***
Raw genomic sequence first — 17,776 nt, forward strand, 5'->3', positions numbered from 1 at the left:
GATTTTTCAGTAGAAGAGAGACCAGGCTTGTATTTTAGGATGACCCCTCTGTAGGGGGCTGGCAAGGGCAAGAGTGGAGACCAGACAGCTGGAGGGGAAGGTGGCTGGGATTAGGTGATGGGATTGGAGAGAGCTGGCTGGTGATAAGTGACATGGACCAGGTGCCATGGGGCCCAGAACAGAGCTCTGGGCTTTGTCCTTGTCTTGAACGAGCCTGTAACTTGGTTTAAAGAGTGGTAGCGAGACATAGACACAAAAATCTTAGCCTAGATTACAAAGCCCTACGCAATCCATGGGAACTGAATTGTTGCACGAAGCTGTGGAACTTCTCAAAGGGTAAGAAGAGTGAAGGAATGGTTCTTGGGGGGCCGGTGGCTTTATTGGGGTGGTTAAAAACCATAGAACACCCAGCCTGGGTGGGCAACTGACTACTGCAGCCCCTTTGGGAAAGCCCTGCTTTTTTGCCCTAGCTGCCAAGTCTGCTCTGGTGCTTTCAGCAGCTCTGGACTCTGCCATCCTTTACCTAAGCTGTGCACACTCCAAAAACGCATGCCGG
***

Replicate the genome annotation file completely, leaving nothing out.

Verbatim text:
Raw genomic sequence first — 17,776 nt, forward strand, 5'->3', positions numbered from 1 at the left:
GATTTTTCAGTAGAAGAGAGACCAGGCTTGTATTTTAGGATGACCCCTCTGTAGGGGGCTGGCAAGGGCAAGAGTGGAGACCAGACAGCTGGAGGGGAAGGTGGCTGGGATTAGGTGATGGGATTGGAGAGAGCTGGCTGGTGATAAGTGACATGGACCAGGTGCCATGGGGCCCAGAACAGAGCTCTGGGCTTTGTCCTTGTCTTGAACGAGCCTGTAACTTGGTTTAAAGAGTGGTAGCGAGACATAGACACAAAAATCTTAGCCTAGATTACAAAGCCCTACGCAATCCATGGGAACTGAATTGTTGCACGAAGCTGTGGAACTTCTCAAAGGGTAAGAAGAGTGAAGGAATGGTTCTTGGGGGGCCGGTGGCTTTATTGGGGTGGTTAAAAACCATAGAACACCCAGCCTGGGTGGGCAACTGACTACTGCAGCCCCTTTGGGAAAGCCCTGCTTTTTTGCCCTAGCTGCCAAGTCTGCTCTGGTGCTTTCAGCAGCTCTGGACTCTGCCATCCTTTACCTAAGCTGTGCACACTCCAAAAACGCATGCCGG